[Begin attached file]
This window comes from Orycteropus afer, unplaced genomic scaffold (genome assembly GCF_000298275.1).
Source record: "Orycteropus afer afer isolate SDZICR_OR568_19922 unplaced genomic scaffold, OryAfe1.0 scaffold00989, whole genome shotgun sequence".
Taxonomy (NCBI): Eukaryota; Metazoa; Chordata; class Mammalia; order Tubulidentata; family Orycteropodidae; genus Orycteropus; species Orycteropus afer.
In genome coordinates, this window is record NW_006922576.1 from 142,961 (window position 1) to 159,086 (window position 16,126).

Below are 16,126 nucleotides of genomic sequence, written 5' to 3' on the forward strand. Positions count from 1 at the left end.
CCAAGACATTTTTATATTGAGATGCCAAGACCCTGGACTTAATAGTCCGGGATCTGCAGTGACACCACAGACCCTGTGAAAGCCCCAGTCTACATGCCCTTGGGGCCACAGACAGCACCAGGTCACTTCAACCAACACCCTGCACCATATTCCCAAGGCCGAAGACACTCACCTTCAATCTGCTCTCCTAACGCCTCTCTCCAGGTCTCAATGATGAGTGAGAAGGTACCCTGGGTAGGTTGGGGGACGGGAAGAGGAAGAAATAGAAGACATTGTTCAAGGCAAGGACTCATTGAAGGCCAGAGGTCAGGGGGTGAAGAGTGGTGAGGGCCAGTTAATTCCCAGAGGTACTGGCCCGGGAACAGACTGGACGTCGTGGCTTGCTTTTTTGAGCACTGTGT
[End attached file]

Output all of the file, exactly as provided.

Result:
This window comes from Orycteropus afer, unplaced genomic scaffold (genome assembly GCF_000298275.1).
Source record: "Orycteropus afer afer isolate SDZICR_OR568_19922 unplaced genomic scaffold, OryAfe1.0 scaffold00989, whole genome shotgun sequence".
Taxonomy (NCBI): Eukaryota; Metazoa; Chordata; class Mammalia; order Tubulidentata; family Orycteropodidae; genus Orycteropus; species Orycteropus afer.
In genome coordinates, this window is record NW_006922576.1 from 142,961 (window position 1) to 159,086 (window position 16,126).

Below are 16,126 nucleotides of genomic sequence, written 5' to 3' on the forward strand. Positions count from 1 at the left end.
CCAAGACATTTTTATATTGAGATGCCAAGACCCTGGACTTAATAGTCCGGGATCTGCAGTGACACCACAGACCCTGTGAAAGCCCCAGTCTACATGCCCTTGGGGCCACAGACAGCACCAGGTCACTTCAACCAACACCCTGCACCATATTCCCAAGGCCGAAGACACTCACCTTCAATCTGCTCTCCTAACGCCTCTCTCCAGGTCTCAATGATGAGTGAGAAGGTACCCTGGGTAGGTTGGGGGACGGGAAGAGGAAGAAATAGAAGACATTGTTCAAGGCAAGGACTCATTGAAGGCCAGAGGTCAGGGGGTGAAGAGTGGTGAGGGCCAGTTAATTCCCAGAGGTACTGGCCCGGGAACAGACTGGACGTCGTGGCTTGCTTTTTTGAGCACTGTGT